Sensory memory in psychology is the brief storage of information in humans that occurs when information is registered until it is recognized and possibly transferred to short-term memory (Tripathy & men, 2018). Sensory memory allows for the retention of sensory impressions after the original stimulus has been removed (Coltheart, 1980).
We absorb a tremendous amount of information throughout our lives through our visual, auditory, tactile, gustatory, and olfactory senses (Coltheart, 1980).
Because it is impossible to permanently register every impression we have captured through these senses, when we focus our attention on a relevant detail in our environment, our sensory memory records a brief snapshot of our environment lasting several hundred milliseconds.
The first step in remembering something is to focus one’s attention on one of the sensory stores, and then the data is transferred to short-term memory.
Types of Sensory Memory
Sensory memory in Psychology is divided into subsystems known as sensory registers, which include iconic, echoic, haptic, olfactory, and gustatory registers.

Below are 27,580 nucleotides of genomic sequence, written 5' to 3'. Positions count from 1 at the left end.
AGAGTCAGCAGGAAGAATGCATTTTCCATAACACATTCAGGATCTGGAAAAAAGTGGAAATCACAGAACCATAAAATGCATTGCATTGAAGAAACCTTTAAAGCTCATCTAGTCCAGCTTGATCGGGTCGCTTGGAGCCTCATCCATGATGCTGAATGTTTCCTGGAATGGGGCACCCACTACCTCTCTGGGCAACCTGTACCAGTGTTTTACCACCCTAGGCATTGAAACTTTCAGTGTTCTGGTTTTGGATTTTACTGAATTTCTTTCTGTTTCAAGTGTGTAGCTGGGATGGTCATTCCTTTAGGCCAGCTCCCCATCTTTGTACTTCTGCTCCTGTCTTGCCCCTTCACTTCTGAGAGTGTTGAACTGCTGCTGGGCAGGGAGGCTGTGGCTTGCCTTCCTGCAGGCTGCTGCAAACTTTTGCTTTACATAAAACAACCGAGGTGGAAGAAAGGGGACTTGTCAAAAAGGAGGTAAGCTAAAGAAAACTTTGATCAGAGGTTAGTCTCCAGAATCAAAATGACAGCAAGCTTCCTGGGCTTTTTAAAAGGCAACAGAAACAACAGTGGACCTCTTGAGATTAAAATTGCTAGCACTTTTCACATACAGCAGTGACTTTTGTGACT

The visual sensory memory register that stores visual images after the stimulus has stopped is known as iconic memory (Pratte, 2018). While iconic memory has a large capacity, it degrades rapidly (Sperling, 1960). In most cases, information stored in iconic memory vanishes within half a second (depending on the brightness).
The sensory memory for incoming auditory information is known as echoic memory (sounds). Sound waves carry the information we hear into our bodies. These are detected by hair cells in the ears and processed in the temporal lobe. Echoic memories are typically processed in 2 to 3 seconds (Darwin, Turvey & Crowder, 1972).
Haptic memory refers to tactile sensory memories obtained through the sense of touch via sensory receptors that can detect a variety of sensations such as pain, pressure, pleasure, or itching (Dubrowski, 2009). These memories typically last about two seconds.
It allows us to combine a variety of touch sensations and contribute to the identification of objects we cannot see. For example, while playing a song on the guitar, place a sharp pencil on the back of your hand.
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